Volume 21, Issue 25 (June 23, 2019)
When the Faith Healers Came to Lithuania
By Derek Chambers
The phone call came late one night from one of the local brethren. “You should have seen it,” he said. “They were healing people with different afflictions.” “First they sang songs, then they preached a sermon, and then they healed people.”
So-called faith healers have been around for a long time in the United States. In Eastern Europe, however, they are quite a novelty. It was no surprise to me that this brother, who has been a Christian for just over a year now, was excited about what he saw. He knew from our previous studies that these things were not right, but was fascinated by them just the same. Reluctantly, I decided to accompany my friend to the faith healers’ service the following evening. Earlier that day we studied the matter briefly. I wanted him to understand exactly what mendacity would be taking place.
Knowing the curiosity of Lithuanians and the mass advertising of the faith healers, I expected to find quite a crowd at the service. Instead, there were only about 15 people. The service proceeded rather lethargically, with poor piano playing and little singing by the audience. The sermon was soft and empty with very few passages read. The American “pastor” ended his sermon by telling every-one to close their eyes, bow their heads and pray. Then he offered an invitation. Anyone who wanted to be saved needed only to raise his hand. “Don’t worry, no one will see you,” he said. “Everyone’s eyes are closed.” About seven people raised their hands (my eyes weren’t closed). He called them forward and instructed them to hold hands and repeat a prayer. Then the “pastor” pronounced them saved Christians. The people themselves, however, didn’t seem much different. They didn’t seem joyful at all, only confused. They seemed to sense that something was missing in their “conversion.”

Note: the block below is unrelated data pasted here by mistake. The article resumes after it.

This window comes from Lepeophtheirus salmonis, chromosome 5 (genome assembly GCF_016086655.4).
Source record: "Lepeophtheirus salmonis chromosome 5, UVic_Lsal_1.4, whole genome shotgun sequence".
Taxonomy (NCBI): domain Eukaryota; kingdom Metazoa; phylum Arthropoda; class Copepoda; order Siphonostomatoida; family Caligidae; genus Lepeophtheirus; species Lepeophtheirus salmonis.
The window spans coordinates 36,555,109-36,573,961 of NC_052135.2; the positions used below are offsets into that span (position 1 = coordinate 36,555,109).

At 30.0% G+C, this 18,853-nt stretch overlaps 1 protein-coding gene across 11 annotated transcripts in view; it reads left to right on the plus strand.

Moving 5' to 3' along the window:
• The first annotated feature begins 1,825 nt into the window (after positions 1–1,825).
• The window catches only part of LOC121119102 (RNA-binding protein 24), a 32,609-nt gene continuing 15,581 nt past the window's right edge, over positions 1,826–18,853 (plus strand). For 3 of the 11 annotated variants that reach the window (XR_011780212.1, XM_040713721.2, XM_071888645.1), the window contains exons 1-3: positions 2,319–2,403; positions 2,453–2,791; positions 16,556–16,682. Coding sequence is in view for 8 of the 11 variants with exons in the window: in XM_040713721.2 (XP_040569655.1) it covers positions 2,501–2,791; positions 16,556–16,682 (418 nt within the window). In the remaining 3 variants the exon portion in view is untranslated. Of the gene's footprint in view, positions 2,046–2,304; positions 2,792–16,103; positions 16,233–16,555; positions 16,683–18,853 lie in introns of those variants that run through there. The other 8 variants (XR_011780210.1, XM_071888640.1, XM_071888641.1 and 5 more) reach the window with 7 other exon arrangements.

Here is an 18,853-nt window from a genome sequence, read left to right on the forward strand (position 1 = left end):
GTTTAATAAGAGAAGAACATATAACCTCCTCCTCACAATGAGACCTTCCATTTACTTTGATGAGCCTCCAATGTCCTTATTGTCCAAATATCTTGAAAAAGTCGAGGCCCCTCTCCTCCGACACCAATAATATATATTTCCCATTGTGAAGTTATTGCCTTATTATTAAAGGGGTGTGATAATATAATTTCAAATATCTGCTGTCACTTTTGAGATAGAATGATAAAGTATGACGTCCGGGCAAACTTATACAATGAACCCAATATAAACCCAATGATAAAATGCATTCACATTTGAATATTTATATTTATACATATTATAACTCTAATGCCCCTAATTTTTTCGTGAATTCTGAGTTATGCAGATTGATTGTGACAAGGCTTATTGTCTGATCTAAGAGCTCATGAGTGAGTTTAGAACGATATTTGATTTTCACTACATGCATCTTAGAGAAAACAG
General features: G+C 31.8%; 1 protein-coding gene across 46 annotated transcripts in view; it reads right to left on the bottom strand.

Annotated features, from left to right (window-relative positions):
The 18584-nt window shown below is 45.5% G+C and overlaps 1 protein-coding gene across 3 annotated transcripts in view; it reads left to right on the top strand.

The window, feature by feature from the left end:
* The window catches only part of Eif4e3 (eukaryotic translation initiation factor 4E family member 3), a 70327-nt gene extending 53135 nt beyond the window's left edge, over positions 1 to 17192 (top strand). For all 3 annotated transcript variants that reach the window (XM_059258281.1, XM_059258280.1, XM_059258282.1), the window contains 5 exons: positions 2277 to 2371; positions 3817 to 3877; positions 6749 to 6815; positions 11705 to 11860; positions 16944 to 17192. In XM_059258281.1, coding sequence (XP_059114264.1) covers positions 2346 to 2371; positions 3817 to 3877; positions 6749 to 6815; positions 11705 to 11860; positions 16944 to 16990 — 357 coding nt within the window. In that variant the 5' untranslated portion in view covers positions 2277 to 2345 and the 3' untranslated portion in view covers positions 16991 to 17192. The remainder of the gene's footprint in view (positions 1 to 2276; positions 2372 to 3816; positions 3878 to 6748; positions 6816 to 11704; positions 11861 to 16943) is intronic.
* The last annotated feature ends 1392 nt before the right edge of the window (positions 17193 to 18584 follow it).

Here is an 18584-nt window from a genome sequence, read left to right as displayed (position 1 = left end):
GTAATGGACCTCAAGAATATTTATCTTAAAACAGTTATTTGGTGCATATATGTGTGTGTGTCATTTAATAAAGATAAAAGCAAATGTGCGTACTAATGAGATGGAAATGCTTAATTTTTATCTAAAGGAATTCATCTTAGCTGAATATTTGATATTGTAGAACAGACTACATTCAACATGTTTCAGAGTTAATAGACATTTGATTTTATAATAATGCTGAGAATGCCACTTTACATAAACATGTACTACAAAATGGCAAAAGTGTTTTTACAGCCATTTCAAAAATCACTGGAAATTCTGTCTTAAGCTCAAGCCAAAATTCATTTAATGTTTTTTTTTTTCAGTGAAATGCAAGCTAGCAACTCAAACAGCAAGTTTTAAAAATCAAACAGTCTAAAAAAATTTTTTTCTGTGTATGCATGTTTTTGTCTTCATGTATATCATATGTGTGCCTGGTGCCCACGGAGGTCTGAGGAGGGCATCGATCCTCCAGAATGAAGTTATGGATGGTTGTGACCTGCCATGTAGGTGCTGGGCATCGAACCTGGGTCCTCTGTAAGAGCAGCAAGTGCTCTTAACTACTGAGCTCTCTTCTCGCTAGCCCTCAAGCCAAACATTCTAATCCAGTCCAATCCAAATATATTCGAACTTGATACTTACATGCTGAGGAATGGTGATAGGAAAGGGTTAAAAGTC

Then it was show time. There were going to be some real miracles they claimed. They spoke nobly of the previous night and all the healings that went on. They asked the family sitting next to me (whose son had been prayed for the night before) if their boy was any better. “No,” they said solemnly. Then the “pastor” asked the mother if she was better (as they had also laid their hands on her the previous night). “Not yet,” she said. “Well you’re looking better,” they claimed, “You’re smiling twice as much tonight.”
“Anyone who needs a healing, please come forward.” First forward was another man who had been there the night before. He had already been “healed” of having one leg shorter than the other (the oldest trick in the book). However, the real problem was that he had been in a car wreck and many bones had been broken. He walked with a terrible limp, a limp that was no better after their “healing.” He went forward for another “miracle,” but nothing happened. “It will just take time,” they said.
The rest of the “afflictions” included nervous tension, stomachaches, weakness, cramps, another lady with one leg shorter than the other, and my friend who asked them to remove a mole. Naturally, all the problems were “cured,” except the mole. The following night another brother who attended their service informed me that they cured two more people with one leg shorter than the other, including the same lady I saw get healed of this same affliction the night before. (There seems to be a lot of people in Lithuania with one leg shorter than the other.)